Students run ‘Bingocize’ class

11/07/13 – Bowling Green, KY. SLUG: bingo Glasgow senior Blake Perkins assists Joyce Villamor during their stretching exercises at the Bowling Green Towers retirement home in Bowling Green, Ky. November 7, 2013. Perkins is an exercise science major who travels to different retirement homes to help senior citizens gain exercise by playing exercise Bingo.

Kayla Boyd

In the fall of 2011, an assistant professor at Kentucky Wesleyan College in Owensboro told students in his exercise science class to start a program at a local retirement home. The students made flyers but no one showed up. Their exercise program was competing with — and losing to — a bingo game that happened at the same time.

The professor, Jason Crandall, who is now an assistant professor in the department of Kinesiology at WKU, encouraged his students to work around the setback.

The solution: combine bingo and exercise.

After the students devised a program that incorporated bingo into a workout routine, around 15 people attended their first workout.

Thus, Bingocize was born.

Crandall has since turned Bingocize into service learning for his students. Running the program at six retirement homes across Bowling Green counts for part of his exercise science students’ grade.

Bingocize exercises are basic and usually incorporate resistance bands. The group plays a few rolls of bingo and then does some reps. They work on basic compound isolation exercise, focusing on strength, flexibility and mobility.

Crandall said most of his students are interested in pursuing careers as physical therapists. He believes Bingocize will help students in the long run.

“This gives students skills working with older adults,” Crandall said.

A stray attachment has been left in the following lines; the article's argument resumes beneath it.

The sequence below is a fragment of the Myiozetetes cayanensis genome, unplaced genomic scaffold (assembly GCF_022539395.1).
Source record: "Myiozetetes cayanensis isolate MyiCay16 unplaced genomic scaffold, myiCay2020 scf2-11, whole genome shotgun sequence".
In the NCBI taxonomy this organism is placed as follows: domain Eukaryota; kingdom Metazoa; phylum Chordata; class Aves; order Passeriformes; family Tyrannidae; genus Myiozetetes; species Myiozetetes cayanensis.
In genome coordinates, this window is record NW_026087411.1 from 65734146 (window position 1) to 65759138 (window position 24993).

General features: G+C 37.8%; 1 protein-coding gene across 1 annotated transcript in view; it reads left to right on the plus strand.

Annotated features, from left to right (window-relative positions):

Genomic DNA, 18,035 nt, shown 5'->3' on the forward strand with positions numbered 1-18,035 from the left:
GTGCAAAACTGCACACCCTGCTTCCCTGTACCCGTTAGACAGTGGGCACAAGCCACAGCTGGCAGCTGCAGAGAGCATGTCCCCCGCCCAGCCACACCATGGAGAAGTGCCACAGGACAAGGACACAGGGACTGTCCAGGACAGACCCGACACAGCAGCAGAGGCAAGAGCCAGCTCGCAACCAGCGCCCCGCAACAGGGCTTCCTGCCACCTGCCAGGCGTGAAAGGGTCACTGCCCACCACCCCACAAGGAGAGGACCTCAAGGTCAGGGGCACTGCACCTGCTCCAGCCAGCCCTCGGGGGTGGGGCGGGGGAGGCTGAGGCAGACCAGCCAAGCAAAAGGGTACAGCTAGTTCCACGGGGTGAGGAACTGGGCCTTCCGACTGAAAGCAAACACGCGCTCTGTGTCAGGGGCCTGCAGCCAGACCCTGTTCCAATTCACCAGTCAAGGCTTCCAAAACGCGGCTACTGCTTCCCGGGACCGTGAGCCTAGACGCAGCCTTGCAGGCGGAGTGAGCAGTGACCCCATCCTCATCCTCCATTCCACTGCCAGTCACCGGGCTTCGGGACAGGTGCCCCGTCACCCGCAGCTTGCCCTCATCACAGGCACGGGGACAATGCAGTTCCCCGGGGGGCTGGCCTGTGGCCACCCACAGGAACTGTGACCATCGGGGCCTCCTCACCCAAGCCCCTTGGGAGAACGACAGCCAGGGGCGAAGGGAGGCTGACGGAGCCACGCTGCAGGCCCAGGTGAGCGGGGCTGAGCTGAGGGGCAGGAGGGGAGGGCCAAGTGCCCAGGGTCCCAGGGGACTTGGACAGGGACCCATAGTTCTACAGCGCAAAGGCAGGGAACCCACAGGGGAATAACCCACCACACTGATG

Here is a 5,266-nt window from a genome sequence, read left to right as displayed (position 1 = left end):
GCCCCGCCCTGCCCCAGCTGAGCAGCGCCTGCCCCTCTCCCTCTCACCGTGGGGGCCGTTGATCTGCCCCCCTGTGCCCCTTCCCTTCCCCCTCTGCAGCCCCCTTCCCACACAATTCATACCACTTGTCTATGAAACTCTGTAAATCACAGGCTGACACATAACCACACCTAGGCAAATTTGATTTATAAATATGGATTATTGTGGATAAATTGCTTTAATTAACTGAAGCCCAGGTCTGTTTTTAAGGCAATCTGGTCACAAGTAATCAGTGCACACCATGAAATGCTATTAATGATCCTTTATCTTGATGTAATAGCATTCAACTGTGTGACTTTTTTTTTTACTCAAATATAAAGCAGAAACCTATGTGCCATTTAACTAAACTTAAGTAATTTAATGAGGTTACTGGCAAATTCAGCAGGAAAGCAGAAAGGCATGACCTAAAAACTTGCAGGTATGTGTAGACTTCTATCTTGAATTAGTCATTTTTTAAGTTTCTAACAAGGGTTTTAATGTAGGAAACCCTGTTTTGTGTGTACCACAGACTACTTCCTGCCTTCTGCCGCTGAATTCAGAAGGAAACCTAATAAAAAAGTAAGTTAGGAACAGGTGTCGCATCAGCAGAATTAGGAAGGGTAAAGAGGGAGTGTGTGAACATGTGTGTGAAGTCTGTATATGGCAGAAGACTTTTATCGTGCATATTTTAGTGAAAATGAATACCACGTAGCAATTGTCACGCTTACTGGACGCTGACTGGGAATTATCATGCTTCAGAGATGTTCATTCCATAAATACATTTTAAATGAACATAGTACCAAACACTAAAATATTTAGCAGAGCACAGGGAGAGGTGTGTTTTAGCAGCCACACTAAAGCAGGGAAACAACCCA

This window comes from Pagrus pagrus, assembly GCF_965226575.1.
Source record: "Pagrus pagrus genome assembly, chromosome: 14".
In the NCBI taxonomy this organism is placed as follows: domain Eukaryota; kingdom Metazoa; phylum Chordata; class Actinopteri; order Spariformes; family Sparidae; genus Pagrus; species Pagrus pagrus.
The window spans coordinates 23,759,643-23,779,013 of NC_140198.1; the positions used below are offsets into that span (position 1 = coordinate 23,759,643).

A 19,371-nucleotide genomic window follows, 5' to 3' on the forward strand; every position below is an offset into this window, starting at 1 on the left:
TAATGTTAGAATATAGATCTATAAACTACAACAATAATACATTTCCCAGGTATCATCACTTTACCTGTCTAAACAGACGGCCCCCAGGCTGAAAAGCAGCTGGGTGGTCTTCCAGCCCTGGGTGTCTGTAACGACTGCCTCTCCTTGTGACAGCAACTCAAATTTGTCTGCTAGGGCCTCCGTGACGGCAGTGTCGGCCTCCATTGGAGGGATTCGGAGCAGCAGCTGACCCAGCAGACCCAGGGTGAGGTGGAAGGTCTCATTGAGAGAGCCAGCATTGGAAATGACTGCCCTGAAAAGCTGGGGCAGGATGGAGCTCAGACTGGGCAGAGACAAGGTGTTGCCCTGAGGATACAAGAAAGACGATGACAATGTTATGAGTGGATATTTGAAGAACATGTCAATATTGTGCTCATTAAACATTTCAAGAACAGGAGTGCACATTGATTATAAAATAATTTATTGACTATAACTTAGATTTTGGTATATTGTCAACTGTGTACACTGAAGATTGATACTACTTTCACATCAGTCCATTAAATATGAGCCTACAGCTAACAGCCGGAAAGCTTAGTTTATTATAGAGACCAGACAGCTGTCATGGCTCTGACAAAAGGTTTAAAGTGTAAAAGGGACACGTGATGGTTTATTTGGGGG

Bingocize has grown in size, extending beyond where it began in Owensboro and now concentrated in Bowling Green.

Crandall turned Bingocize into a research study and submitted his findings to the U.S. Health and Human Services Administration on Aging, or AOA. In February, Bingocize met the AOA’s minimal level criteria for evidence-based disease prevention and health promotion program.

Bingocize is promoted on the AOA’s website, allowing the program to be implemented elsewhere in the country.

WKU is currently copyrighting the program and began marketing Bingocize last year.

“Someone from Indianapolis is coming here to be trained so she can take Bingocize with her and train other people at her facility,” Crandall said.

They’re also selling manuals of Bingocize training. Through selling manuals, the activity has reached as far as California, Tennessee and Massachusetts.

Crandall lets his students run their Bingocize programs each week.

“They’re trying to build relationships with the adults, so they don’t rotate to different locations,” he said.

The responses from both students and participants have all been positive.

Donovan Jackson is a senior exercise science major from Goodlettsville, Tenn., in Crandall’s Exercise Science 455 class. Jackson is part of the Bingocize team at the Bowling Green Towers. He said he recognizes the experience he’s receiving from the program and is grateful to have a smaller attendance in his group.

“I need this experience,” Jackson said. “I’ll be working with kids, teens and older adults. This is preparing me for that.”

Although he was initially nervous about exercising with elderly people, Jackson has noted improvement in their ability to complete the workouts.

LaWanda Bellamy Whitlow is 57 years old and has attended Bingocize three weeks in a row.

She’s already seen improvement in her ability to do the exercises each week.

“It’s benefitted and motivated me to start walking every morning,” Whitlow said. “I will start doing the exercises by myself every day.”